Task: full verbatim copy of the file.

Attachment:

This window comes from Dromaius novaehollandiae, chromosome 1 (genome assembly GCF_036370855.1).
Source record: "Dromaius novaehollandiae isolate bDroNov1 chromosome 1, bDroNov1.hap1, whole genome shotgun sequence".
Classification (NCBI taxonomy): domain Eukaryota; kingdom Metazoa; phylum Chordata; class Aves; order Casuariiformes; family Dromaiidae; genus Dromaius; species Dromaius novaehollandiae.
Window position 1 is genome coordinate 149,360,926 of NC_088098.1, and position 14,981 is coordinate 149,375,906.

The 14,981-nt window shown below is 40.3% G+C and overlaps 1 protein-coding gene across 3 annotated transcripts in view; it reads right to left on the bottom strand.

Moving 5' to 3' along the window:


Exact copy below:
This window comes from Dromaius novaehollandiae, chromosome 1 (genome assembly GCF_036370855.1).
Source record: "Dromaius novaehollandiae isolate bDroNov1 chromosome 1, bDroNov1.hap1, whole genome shotgun sequence".
Classification (NCBI taxonomy): domain Eukaryota; kingdom Metazoa; phylum Chordata; class Aves; order Casuariiformes; family Dromaiidae; genus Dromaius; species Dromaius novaehollandiae.
Window position 1 is genome coordinate 149,360,926 of NC_088098.1, and position 14,981 is coordinate 149,375,906.

The 14,981-nt window shown below is 40.3% G+C and overlaps 1 protein-coding gene across 3 annotated transcripts in view; it reads right to left on the bottom strand.

Moving 5' to 3' along the window: